The independent newspaper of the University of Iowa community since 1868

The Daily Iowan

The independent newspaper of the University of Iowa community since 1868

The Daily Iowan

The independent newspaper of the University of Iowa community since 1868

The Daily Iowan

Florida offense forages on the ground

Florida wide receiver Antonio Callaway (81) makes a touchdown catch in the end zone against Alabama defensive back Minkah Fitzpatrick (29) during the first half of the Southeastern Conference championship NCAA college football game, Saturday, Dec. 3, 2016, in Atlanta.(AP Photo/Butch Dill)

By Jordan Hansen

[email protected]

Over the next two days, we’re going to dive into the Florida offense and defense as Iowa’s date with the Gators in the Outback Bowl crawls closer. Today, we’ll talk about what’s going to happen when Florida has the ball. Let’s dive in, shall we?

As it’s been said in every blog, article, and each time the matchup is brought up on ESPN, neither the Hawkeyes nor the Gators are particularly adept on the offensive side of the ball. Fine. We get it — there will be punts.

Even so, Florida managed to win eight games and make the SEC Championship. Yes, the Gators do have an offense that’s able to score points. Head coach Jim McElwain has been around a number of different offenses during his time as a coach and will do a couple different things.

First, let’s talk about the Florida running scheme — specifically its power run offense. Running backs Jordan Scarlett (sophomore, 5-10, 213) and Lamical Perine (freshman, 5-11, 221) are normally the guys with the ball.

Scarlett leads the Gators with 795 yards and 6 touchdowns, all on the ground. He’s averaging a fairly healthy 4.82 yards per carry, which certainly isn’t awful. Not spectacular, but it can work. Meanwhile, Perine has toted the ball 84 times for 402 yards and a single touchdown.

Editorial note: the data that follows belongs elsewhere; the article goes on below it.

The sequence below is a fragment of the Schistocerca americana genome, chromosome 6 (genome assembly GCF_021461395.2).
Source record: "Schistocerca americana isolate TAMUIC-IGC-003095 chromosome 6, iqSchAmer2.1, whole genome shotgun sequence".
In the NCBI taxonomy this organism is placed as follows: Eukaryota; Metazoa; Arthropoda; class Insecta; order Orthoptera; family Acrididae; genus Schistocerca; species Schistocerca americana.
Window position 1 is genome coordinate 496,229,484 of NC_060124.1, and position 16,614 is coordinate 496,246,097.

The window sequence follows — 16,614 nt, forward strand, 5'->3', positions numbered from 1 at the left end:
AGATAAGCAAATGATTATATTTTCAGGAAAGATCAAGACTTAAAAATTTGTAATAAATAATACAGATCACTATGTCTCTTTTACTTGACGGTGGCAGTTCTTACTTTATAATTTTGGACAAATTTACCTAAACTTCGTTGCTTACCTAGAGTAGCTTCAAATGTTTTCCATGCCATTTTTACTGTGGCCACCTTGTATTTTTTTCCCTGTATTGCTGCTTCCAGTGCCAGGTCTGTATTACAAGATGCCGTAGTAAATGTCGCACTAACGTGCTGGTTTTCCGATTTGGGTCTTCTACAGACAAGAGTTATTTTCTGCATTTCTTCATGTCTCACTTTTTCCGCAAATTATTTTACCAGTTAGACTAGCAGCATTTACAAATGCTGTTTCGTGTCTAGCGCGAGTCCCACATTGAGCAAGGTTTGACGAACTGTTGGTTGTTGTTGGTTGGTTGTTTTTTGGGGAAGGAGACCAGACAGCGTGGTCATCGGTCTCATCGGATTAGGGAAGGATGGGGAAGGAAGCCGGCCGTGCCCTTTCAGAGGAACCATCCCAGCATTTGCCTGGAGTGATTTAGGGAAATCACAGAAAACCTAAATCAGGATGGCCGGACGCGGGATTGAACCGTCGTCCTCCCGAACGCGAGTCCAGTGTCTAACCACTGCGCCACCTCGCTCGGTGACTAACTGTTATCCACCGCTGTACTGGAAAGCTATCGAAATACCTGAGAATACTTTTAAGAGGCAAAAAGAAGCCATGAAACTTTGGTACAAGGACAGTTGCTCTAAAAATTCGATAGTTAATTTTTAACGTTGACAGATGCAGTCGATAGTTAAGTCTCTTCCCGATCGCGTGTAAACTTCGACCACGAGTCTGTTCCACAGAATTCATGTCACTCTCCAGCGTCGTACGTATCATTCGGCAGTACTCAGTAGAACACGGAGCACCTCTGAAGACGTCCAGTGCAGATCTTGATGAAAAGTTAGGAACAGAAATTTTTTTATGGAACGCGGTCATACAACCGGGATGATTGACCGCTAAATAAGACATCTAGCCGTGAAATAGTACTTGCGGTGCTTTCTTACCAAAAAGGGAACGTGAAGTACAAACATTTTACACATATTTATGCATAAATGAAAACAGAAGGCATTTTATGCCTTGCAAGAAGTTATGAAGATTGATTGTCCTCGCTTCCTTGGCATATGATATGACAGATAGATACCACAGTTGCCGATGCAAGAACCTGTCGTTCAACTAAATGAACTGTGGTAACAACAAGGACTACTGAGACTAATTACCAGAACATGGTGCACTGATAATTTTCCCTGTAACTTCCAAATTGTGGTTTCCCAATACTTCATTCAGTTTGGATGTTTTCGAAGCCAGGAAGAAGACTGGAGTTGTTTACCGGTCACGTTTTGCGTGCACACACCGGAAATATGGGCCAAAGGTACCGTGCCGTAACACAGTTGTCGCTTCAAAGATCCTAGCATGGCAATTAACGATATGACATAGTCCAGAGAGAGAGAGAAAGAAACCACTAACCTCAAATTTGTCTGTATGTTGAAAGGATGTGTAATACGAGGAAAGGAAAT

As is normal with Florida, there’s a lot of athleticism on the field. The Gators have four running backs and a wide receiver with significant carries, so expect some different formations to get playmakers the ball.

They will also run out of a number of different formations. McElwain will run plays from under center and in a pistol offense. Screens seem to be fairly common, and he wants to get his players in space, for the most part.

Bowl-game preparations also give teams a chance to change things up and add a few wrinkles to the offense. McElwain and offensive coordinator Doug Nussmeier (formerly a coordinator for Washington, Alabama, and Michigan) seem to be pretty creative. They’ll have to be against an Iowa defense that’s been playing its best football of the year.

On paper, this is a pretty decent matchup for the Hawkeyes. McElwain has said he plans to stick with former Purdue quarterback Austin Appleby over freshman Luke Del Rio as his starting quarterback for the game.

Appleby is a pocket passer, which, again, plays into Iowa’s hands. The Hawkeyes don’t always fare well against mobile quarterbacks and haven’t for some time.

Anyways, Appleby’s stats aren’t anything particularly special. He’s completed 113-of-184 passes this year for 1,225 yards with 8 touchdowns. Not awful, but the 5interceptions don’t look particularly good, either.

With corner Manny Rugamba probably out and Greg Mabin definitely out, sophomore defensive back Josh Jackson will have to play well. Because Hawkeye defensive coordinator Phil Parker rarely has King shadow an opponent’s wideout, Jackson will be tested against Florida receivers Austin Calloway (sophomore, 5-11, 197) and Brandon Powell (junior, 5-9, 184) both of whom have more than 40 catches this season.

Florida also likes to throw to tight end DeAndre Goolsby, who has caught 36 passes for 315 yards and a pair of touchdowns. Outside linebackers Ben Niemann and Bo Bower will likely draw this assignment and will need to play well.

The bottom line is this: Florida is going to try to run the ball and do it in a whole bunch of ways. There are going to be lots of short plays that Josey Jewell and the other Iowa linebackers will need to snuff out.

If the Hawkeyes can do that and make a mediocre quarterback’s day miserable with some pressure, Iowa has a pretty good chance at winning.

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